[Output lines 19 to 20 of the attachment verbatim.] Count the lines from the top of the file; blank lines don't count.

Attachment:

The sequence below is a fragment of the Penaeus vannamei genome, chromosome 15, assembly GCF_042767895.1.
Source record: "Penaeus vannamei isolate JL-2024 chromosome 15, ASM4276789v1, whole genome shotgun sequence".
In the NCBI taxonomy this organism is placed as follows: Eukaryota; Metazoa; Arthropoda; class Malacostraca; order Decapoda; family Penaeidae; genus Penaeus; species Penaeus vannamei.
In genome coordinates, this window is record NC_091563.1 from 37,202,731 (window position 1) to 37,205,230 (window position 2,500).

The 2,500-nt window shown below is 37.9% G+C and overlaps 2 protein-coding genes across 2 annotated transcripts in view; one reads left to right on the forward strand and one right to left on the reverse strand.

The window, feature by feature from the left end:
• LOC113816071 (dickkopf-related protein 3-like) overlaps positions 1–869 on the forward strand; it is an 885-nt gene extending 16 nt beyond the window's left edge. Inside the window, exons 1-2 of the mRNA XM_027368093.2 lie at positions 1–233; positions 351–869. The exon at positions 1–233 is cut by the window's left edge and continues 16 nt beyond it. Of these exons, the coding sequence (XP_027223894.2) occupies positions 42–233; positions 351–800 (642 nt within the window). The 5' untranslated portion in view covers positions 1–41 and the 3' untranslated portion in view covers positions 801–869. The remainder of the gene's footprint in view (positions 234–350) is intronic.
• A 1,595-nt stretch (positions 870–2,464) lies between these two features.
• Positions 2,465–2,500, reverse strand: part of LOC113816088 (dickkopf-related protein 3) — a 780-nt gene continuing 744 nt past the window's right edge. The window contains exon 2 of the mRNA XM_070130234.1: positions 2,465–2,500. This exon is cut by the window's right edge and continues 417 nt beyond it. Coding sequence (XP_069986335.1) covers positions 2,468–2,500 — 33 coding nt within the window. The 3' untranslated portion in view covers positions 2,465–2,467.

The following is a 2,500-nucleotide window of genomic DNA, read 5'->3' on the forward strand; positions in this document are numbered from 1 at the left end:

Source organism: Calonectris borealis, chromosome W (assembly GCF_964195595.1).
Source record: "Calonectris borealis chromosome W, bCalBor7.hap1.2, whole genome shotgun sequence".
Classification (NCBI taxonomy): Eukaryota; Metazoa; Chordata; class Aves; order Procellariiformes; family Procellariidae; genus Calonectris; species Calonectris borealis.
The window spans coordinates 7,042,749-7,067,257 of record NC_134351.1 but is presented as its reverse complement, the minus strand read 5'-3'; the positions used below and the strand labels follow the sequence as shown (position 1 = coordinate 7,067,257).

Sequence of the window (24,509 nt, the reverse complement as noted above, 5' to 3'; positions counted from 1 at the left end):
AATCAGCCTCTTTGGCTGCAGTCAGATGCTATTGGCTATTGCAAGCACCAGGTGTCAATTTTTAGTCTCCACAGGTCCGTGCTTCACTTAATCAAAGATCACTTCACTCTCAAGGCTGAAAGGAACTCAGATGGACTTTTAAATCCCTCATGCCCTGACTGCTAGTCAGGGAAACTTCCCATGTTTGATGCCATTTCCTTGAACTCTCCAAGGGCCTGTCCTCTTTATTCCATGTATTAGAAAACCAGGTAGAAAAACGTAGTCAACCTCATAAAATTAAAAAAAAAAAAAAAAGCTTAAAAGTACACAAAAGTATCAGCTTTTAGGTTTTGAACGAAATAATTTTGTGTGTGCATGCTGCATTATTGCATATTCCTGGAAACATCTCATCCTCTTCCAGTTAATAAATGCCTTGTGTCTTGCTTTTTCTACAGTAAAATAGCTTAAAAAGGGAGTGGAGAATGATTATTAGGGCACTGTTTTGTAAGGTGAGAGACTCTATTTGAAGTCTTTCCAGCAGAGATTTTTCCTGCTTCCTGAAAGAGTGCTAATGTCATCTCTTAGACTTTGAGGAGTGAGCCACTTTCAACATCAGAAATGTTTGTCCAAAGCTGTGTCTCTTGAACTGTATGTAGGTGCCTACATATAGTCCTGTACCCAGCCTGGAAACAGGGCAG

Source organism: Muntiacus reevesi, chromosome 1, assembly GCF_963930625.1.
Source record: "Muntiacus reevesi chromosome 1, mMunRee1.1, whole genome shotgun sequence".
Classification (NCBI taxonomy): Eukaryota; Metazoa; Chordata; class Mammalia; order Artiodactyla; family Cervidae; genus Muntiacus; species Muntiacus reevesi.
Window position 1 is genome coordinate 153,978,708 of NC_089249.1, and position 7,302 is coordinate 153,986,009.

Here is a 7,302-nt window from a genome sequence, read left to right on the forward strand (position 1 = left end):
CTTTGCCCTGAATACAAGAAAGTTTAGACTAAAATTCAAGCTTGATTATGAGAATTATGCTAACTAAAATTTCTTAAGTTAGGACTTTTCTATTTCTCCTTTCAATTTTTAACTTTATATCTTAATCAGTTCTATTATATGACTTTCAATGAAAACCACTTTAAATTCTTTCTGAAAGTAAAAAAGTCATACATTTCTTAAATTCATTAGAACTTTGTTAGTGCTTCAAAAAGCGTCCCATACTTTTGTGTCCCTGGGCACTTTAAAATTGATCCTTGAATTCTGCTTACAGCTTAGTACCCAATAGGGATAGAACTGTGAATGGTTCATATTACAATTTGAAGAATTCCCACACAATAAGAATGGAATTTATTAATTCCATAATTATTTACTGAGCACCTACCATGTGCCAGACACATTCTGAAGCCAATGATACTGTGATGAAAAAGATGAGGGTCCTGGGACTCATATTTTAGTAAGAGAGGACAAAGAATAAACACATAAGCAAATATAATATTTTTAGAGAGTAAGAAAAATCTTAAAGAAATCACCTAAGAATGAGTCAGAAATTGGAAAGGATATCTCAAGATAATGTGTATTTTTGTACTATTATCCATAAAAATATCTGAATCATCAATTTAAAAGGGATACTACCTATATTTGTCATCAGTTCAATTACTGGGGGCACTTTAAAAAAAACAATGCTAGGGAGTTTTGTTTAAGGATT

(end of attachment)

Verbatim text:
Classification (NCBI taxonomy): Eukaryota; Metazoa; Chordata; class Mammalia; order Artiodactyla; family Cervidae; genus Muntiacus; species Muntiacus reevesi.
Window position 1 is genome coordinate 153,978,708 of NC_089249.1, and position 7,302 is coordinate 153,986,009.